Thursday, September 22, 2016

Summer, where have you gone?

Photographers are more attuned to the changing seasons than average folks. Those of us who depend on where the sun is in the sky are particularly aware of two particular times of the year when everything changes. The change that takes place on the two solstices, winter and summer are subtle, barely perceptible for a least a few weeks when it becomes apparent that the daylight is either waxing or waning. It is the two equinoxes, spring and fall, as the sun crosses the equator, when the real change happens. In spring, anything that faces north will see it's first rays of sunshine for six months. Conversely in autumn, those northern exposures say goodbye to the sun for a long winter's nap,  It's especially apparent in a city like Chicago where streets run parallel to the lines of latitude and longitude. Here buildings on these perpendicular streets have a facade facing due north. If you want to photograph a north facade illuminated by sunlight, you have to shoot it roughly between March 22 and September 22nd, interestingly enough, my mother and wife's respective birthdays.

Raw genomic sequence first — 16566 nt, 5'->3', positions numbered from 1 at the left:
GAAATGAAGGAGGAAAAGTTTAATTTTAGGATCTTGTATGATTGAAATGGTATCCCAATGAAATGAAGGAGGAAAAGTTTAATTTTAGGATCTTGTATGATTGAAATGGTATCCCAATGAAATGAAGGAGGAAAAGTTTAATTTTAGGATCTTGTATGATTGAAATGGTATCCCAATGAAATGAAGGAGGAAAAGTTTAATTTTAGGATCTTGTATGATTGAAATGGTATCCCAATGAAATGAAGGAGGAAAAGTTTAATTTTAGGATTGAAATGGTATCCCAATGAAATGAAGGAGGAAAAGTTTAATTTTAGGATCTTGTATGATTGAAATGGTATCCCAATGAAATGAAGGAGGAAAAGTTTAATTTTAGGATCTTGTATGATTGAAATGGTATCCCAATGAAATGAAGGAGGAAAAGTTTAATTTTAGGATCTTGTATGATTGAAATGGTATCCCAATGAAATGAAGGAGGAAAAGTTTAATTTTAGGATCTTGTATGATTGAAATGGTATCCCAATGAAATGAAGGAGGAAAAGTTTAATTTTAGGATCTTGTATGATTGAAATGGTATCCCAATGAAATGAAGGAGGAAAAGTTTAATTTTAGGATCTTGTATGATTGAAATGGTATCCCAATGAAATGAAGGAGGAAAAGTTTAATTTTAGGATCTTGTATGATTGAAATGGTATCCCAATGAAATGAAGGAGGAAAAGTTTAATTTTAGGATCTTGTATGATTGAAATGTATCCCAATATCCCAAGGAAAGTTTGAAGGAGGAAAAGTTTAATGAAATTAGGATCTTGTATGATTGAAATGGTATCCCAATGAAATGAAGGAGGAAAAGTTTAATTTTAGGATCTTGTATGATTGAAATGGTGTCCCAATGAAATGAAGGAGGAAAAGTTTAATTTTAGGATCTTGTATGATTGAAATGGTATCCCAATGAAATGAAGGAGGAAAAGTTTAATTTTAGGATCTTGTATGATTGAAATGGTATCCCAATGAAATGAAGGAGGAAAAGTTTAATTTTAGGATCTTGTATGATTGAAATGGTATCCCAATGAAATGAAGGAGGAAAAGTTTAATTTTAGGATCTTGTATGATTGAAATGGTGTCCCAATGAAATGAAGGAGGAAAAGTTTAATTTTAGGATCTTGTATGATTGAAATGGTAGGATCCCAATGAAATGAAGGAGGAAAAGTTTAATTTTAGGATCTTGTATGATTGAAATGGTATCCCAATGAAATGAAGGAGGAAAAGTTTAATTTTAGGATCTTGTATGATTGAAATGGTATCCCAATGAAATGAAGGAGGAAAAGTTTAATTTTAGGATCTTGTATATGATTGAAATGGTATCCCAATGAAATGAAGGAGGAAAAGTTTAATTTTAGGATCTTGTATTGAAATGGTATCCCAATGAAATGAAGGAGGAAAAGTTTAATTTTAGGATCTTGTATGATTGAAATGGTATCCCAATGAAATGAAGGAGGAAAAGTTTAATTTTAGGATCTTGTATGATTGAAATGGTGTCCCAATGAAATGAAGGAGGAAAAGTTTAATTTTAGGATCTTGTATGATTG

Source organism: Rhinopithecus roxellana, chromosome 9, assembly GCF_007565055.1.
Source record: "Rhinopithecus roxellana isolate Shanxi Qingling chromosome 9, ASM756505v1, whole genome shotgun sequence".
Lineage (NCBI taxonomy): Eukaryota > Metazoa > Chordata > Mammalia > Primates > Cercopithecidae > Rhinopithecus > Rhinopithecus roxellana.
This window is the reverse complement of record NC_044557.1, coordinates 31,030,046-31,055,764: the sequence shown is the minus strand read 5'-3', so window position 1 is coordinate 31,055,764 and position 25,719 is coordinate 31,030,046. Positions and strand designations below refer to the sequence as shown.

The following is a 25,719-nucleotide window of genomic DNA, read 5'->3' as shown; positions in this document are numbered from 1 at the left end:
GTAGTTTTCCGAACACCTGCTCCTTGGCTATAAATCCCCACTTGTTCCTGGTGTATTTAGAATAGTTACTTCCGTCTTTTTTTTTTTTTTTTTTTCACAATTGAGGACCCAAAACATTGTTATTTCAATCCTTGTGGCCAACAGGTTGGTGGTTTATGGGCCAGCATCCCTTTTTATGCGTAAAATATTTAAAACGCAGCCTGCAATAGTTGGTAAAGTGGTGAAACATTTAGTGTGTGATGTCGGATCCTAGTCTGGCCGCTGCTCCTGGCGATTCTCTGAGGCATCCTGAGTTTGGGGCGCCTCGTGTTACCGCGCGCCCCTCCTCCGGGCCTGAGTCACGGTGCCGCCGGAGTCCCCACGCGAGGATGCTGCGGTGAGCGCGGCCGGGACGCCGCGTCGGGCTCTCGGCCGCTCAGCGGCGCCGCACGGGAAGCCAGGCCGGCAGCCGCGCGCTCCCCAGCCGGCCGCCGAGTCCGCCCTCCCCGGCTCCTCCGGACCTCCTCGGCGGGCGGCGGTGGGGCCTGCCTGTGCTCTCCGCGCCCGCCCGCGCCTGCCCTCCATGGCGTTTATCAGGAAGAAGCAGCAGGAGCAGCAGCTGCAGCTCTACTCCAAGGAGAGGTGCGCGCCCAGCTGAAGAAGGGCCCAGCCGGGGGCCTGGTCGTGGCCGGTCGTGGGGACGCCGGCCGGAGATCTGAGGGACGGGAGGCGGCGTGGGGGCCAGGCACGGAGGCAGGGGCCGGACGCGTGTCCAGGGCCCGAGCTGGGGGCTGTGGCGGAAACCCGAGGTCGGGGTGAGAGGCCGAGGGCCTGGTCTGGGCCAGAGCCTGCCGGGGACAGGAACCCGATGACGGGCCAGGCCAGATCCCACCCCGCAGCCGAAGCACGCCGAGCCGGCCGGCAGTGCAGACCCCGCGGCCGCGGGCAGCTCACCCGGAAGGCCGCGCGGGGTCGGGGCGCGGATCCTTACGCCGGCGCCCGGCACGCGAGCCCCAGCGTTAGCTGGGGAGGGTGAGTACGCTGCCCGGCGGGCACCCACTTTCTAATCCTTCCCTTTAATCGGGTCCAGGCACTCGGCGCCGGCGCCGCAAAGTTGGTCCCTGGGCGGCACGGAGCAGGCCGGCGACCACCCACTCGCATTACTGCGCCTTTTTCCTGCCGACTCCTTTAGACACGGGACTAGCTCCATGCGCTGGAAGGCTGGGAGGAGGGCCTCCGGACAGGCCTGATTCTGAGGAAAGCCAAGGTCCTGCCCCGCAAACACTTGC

It's those streets running due east and due west that witness sunrise and sunset directly at their vanishing points. Case in point:

This picture was made yesterday, approximately 14 hours before the sun crossed the equator this morning, marking the inexorable march toward winter in the northern hemisphere, and summer in the southern hemisphere.

These milestones of every year, like birthdays, anniversaries, and the New Year, signify the inexorable march of time, or rather, in the words of the poet Henry Austin Dobson:

Time goes, you say? Ah no!
Alas, Time stays, we go.

Alas such is life. 
If only we wouldn't go so fast.

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